Abt Refines Approach to Participatory Mapping for Land Governance in Indonesia.
- A lack of mapped boundaries hampers investment in rural Indonesia
- Abt Associates is resolving boundary disputes through a 21-step, community-driven process
- Hundreds of villages have embraced the process, paving the way for better public services
With more than 17,000 islands, Indonesia has always struggled to map its plentiful resources and boundaries. Few of the country’s 65,000 villages have legally demarcated boundaries. That hampers the flow of investment and public funding to rural areas that could help alleviate their poverty.
Abt has helped the Government of Indonesia and the Millennium Challenge Corporation’s Compact with Indonesia develop official boundaries and maps. We use a combination of technology, legal navigation, and intra-village collaboration. The most recent project, the Millennium Challenge Account-Indonesia’s Participatory Mapping and Planning (PMaP) 6 project, empowers community members to create accurate spatial and land-use data. The data are critical to encourage investment in renewable energy, improve public-service delivery, and mitigate conflict stemming from boundary disputes.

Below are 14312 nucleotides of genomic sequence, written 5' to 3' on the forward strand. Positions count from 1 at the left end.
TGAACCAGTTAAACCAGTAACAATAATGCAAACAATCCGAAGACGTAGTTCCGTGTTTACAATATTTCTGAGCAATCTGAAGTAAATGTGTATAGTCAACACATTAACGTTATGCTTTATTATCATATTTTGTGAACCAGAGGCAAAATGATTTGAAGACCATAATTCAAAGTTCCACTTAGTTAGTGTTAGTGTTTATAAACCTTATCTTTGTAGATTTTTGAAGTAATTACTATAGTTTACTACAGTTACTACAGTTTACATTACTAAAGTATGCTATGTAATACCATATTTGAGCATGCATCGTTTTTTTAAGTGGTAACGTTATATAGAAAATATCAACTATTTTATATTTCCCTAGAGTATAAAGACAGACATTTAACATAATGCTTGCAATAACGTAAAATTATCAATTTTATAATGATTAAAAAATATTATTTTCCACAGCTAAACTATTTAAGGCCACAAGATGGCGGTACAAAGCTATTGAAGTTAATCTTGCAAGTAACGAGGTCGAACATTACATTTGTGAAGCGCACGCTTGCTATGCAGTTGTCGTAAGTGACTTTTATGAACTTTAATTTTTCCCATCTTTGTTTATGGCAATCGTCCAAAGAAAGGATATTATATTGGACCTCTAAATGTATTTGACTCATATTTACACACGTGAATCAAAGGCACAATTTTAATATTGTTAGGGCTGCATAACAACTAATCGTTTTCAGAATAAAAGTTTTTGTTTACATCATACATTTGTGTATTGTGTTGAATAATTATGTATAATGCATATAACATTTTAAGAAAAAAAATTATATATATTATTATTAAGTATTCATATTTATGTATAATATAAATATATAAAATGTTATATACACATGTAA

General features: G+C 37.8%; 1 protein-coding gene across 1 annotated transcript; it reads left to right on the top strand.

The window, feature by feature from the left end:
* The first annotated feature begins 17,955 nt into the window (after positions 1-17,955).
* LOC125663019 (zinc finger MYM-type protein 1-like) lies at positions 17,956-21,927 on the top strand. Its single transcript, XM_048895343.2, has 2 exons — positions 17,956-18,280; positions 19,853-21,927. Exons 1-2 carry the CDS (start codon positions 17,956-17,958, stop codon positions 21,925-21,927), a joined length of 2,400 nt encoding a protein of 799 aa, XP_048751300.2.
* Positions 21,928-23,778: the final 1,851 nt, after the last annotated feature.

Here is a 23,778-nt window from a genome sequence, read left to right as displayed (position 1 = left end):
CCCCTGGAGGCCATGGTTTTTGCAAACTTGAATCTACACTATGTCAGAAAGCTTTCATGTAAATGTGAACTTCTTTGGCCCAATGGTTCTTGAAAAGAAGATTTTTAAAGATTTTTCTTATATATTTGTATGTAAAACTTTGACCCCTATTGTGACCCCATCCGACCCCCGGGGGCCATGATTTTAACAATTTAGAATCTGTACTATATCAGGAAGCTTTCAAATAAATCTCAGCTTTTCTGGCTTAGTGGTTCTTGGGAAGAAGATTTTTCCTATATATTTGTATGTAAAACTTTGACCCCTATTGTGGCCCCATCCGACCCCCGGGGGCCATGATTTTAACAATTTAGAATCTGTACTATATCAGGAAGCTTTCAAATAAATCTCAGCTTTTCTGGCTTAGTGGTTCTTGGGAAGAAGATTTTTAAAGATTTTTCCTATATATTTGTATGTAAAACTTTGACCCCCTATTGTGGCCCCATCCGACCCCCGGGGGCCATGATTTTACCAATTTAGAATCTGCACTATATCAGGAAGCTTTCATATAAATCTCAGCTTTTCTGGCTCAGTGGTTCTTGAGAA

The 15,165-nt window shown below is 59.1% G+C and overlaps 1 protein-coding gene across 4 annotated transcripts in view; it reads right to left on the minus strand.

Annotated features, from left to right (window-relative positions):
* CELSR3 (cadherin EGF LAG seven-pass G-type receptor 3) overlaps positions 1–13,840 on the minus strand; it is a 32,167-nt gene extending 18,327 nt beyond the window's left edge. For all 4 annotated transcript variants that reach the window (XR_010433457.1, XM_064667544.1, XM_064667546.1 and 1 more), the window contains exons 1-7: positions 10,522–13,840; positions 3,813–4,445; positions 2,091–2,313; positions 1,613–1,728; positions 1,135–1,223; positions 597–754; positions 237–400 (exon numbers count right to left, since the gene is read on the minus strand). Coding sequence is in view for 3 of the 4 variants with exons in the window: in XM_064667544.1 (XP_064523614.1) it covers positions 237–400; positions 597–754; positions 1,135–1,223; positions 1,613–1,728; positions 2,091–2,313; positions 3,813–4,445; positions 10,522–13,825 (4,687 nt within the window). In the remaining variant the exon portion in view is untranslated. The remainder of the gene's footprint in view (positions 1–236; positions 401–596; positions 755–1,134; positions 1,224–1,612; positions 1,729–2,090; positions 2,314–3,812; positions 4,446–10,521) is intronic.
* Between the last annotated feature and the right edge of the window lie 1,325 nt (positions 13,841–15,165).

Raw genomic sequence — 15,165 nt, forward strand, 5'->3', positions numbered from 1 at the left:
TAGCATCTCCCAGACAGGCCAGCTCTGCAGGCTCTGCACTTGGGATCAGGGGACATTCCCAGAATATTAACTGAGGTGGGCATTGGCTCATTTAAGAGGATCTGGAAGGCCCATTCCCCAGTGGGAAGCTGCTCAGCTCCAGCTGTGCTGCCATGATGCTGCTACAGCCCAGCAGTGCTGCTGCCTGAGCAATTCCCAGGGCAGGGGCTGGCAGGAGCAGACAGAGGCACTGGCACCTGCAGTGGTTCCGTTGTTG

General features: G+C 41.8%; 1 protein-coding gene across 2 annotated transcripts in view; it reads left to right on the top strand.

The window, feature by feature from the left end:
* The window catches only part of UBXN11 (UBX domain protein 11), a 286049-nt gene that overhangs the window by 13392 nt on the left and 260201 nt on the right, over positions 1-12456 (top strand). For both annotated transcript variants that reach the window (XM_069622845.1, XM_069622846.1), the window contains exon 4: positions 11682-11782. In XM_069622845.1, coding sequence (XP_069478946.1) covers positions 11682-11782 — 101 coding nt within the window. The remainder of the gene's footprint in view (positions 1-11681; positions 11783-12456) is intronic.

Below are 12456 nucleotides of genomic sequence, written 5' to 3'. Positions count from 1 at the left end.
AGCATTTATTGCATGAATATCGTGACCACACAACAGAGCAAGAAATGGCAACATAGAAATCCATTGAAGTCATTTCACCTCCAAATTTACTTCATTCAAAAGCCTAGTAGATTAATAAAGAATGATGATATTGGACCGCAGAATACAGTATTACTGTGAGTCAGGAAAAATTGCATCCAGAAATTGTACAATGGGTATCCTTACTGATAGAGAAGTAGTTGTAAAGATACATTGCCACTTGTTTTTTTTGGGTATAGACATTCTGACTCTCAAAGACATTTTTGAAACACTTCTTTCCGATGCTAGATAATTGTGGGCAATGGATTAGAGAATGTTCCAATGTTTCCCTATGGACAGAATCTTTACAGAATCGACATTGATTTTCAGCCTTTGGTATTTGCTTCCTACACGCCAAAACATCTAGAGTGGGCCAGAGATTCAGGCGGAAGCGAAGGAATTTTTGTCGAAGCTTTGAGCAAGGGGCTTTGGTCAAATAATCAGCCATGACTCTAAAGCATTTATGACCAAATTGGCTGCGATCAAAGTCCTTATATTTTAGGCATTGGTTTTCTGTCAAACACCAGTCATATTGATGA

PMaP 6 works in more than 100 villages in eight districts to guide community-elected Village Participation Team members, who are often women and other marginalized citizens. They participate in a 21-step methodology called Village Boundary Setting/Resource Mapping. Communities elect members for their leadership skills and work on tasks such as mapping natural resources and researching village histories.
Abt put this approach into action in hundreds of villages through the PMaP projects. We generated inclusive mapping in Jambi, Sulawesi Barat, Nusa Tenggara Barat, and Sumatera Barat provinces to encourage the reliable delivery of services, such as electricity, and to simplify sustainable land-use planning. Abt’s work has given communities a venue to resolve conflicts and agree on boundaries that have been unclear for hundreds of years. Some villages, such as Tanak Beak, have enthusiastically participated and decided to carry forward the project, extending participatory mapping for their hamlets and demonstrating PMaP’s potential long-term benefits.